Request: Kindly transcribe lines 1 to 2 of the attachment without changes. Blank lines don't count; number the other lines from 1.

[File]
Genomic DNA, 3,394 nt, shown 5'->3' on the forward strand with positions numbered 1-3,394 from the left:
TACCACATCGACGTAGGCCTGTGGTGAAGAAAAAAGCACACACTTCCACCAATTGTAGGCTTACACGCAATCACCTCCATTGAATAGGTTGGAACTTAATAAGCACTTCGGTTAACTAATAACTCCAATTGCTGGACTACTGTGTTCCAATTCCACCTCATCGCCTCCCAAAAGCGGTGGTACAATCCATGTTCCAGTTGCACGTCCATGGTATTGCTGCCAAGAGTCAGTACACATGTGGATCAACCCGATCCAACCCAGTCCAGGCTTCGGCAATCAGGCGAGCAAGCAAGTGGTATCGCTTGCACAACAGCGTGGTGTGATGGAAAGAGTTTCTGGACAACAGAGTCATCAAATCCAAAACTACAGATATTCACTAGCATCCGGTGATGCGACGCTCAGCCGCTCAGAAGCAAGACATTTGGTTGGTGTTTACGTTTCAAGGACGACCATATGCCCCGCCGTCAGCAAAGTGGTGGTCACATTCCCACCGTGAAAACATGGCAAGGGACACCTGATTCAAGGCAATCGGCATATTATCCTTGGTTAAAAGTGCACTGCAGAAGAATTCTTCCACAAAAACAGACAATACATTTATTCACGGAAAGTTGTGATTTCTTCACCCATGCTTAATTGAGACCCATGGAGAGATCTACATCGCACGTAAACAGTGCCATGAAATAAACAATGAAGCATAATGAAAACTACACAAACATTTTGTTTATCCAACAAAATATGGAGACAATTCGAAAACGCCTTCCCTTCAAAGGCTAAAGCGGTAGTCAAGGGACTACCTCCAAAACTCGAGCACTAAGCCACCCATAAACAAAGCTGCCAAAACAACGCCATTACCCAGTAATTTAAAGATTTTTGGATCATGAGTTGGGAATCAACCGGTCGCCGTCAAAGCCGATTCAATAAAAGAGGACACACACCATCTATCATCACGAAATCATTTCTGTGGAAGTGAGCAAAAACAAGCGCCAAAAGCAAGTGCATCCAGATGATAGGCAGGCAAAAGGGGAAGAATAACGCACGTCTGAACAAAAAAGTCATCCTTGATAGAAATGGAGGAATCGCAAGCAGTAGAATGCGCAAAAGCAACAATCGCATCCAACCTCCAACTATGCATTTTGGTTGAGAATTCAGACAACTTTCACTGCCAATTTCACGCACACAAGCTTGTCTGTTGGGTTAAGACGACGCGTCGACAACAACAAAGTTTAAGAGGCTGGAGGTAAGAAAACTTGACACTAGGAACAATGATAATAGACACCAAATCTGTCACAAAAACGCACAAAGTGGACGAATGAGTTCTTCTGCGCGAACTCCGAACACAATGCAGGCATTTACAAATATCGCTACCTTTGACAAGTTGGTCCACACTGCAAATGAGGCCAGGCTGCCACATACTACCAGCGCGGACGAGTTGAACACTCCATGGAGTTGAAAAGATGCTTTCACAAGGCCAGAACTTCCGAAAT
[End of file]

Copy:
Genomic DNA, 3,394 nt, shown 5'->3' on the forward strand with positions numbered 1-3,394 from the left:
TACCACATCGACGTAGGCCTGTGGTGAAGAAAAAAGCACACACTTCCACCAATTGTAGGCTTACACGCAATCACCTCCATTGAATAGGTTGGAACTTAATAAGCACTTCGGTTAACTAATAACTCCAATTGCTGGACTACTGTGTTCCAATTCCACCTCATCGCCTCCCAAAAGCGGTGGTACAATCCATGTTCCAGTTGCACGTCCATGGTATTGCTGCCAAGAGTCAGTACACATGTGGATCAACCCGATCCAACCCAGTCCAGGCTTCGGCAATCAGGCGAGCAAGCAAGTGGTATCGCTTGCACAACAGCGTGGTGTGATGGAAAGAGTTTCTGGACAACAGAGTCATCAAATCCAAAACTACAGATATTCACTAGCATCCGGTGATGCGACGCTCAGCCGCTCAGAAGCAAGACATTTGGTTGGTGTTTACGTTTCAAGGACGACCATATGCCCCGCCGTCAGCAAAGTGGTGGTCACATTCCCACCGTGAAAACATGGCAAGGGACACCTGATTCAAGGCAATCGGCATATTATCCTTGGTTAAAAGTGCACTGCAGAAGAATTCTTCCACAAAAACAGACAATACATTTATTCACGGAAAGTTGTGATTTCTTCACCCATGCTTAATTGAGACCCATGGAGAGATCTACATCGCACGTAAACAGTGCCATGAAATAAACAATGAAGCATAATGAAAACTACACAAACATTTTGTTTATCCAACAAAATATGGAGACAATTCGAAAACGCCTTCCCTTCAAAGGCTAAAGCGGTAGTCAAGGGACTACCTCCAAAACTCGAGCACTAAGCCACCCATAAACAAAGCTGCCAAAACAACGCCATTACCCAGTAATTTAAAGATTTTTGGATCATGAGTTGGGAATCAACCGGTCGCCGTCAAAGCCGATTCAATAAAAGAGGACACACACCATCTATCATCACGAAATCATTTCTGTGGAAGTGAGCAAAAACAAGCGCCAAAAGCAAGTGCATCCAGATGATAGGCAGGCAAAAGGGGAAGAATAACGCACGTCTGAACAAAAAAGTCATCCTTGATAGAAATGGAGGAATCGCAAGCAGTAGAATGCGCAAAAGCAACAATCGCATCCAACCTCCAACTATGCATTTTGGTTGAGAATTCAGACAACTTTCACTGCCAATTTCACGCACACAAGCTTGTCTGTTGGGTTAAGACGACGCGTCGACAACAACAAAGTTTAAGAGGCTGGAGGTAAGAAAACTTGACACTAGGAACAATGATAATAGACACCAAATCTGTCACAAAAACGCACAAAGTGGACGAATGAGTTCTTCTGCGCGAACTCCGAACACAATGCAGGCATTTACAAATATCGCTACCTTTGACAAGTTGGTCCACACTGCAAATGAGGCCAGGCTGCCACATACTACCAGCGCGGACGAGTTGAACACTCCATGGAGTTGAAAAGATGCTTTCACAAGGCCAGAACTTCCGAAAT